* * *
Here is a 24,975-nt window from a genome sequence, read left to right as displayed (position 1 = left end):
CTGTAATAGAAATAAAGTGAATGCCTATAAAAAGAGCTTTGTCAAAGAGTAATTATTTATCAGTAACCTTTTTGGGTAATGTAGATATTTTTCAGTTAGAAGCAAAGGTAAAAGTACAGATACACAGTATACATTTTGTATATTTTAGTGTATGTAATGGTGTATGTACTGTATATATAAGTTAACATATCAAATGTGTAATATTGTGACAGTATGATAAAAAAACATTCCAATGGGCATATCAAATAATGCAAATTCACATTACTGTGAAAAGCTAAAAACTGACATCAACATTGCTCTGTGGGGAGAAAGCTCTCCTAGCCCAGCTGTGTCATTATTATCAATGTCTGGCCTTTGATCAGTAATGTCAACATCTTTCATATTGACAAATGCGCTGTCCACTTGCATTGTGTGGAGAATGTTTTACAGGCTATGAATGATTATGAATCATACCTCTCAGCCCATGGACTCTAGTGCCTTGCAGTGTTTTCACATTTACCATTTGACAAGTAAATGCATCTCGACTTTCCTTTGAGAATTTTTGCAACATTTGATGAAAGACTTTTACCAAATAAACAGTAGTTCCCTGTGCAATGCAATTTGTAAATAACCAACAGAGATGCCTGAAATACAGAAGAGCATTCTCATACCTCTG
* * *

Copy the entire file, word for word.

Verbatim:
Here is a 24,975-nt window from a genome sequence, read left to right as displayed (position 1 = left end):
CTGTAATAGAAATAAAGTGAATGCCTATAAAAAGAGCTTTGTCAAAGAGTAATTATTTATCAGTAACCTTTTTGGGTAATGTAGATATTTTTCAGTTAGAAGCAAAGGTAAAAGTACAGATACACAGTATACATTTTGTATATTTTAGTGTATGTAATGGTGTATGTACTGTATATATAAGTTAACATATCAAATGTGTAATATTGTGACAGTATGATAAAAAAACATTCCAATGGGCATATCAAATAATGCAAATTCACATTACTGTGAAAAGCTAAAAACTGACATCAACATTGCTCTGTGGGGAGAAAGCTCTCCTAGCCCAGCTGTGTCATTATTATCAATGTCTGGCCTTTGATCAGTAATGTCAACATCTTTCATATTGACAAATGCGCTGTCCACTTGCATTGTGTGGAGAATGTTTTACAGGCTATGAATGATTATGAATCATACCTCTCAGCCCATGGACTCTAGTGCCTTGCAGTGTTTTCACATTTACCATTTGACAAGTAAATGCATCTCGACTTTCCTTTGAGAATTTTTGCAACATTTGATGAAAGACTTTTACCAAATAAACAGTAGTTCCCTGTGCAATGCAATTTGTAAATAACCAACAGAGATGCCTGAAATACAGAAGAGCATTCTCATACCTCTG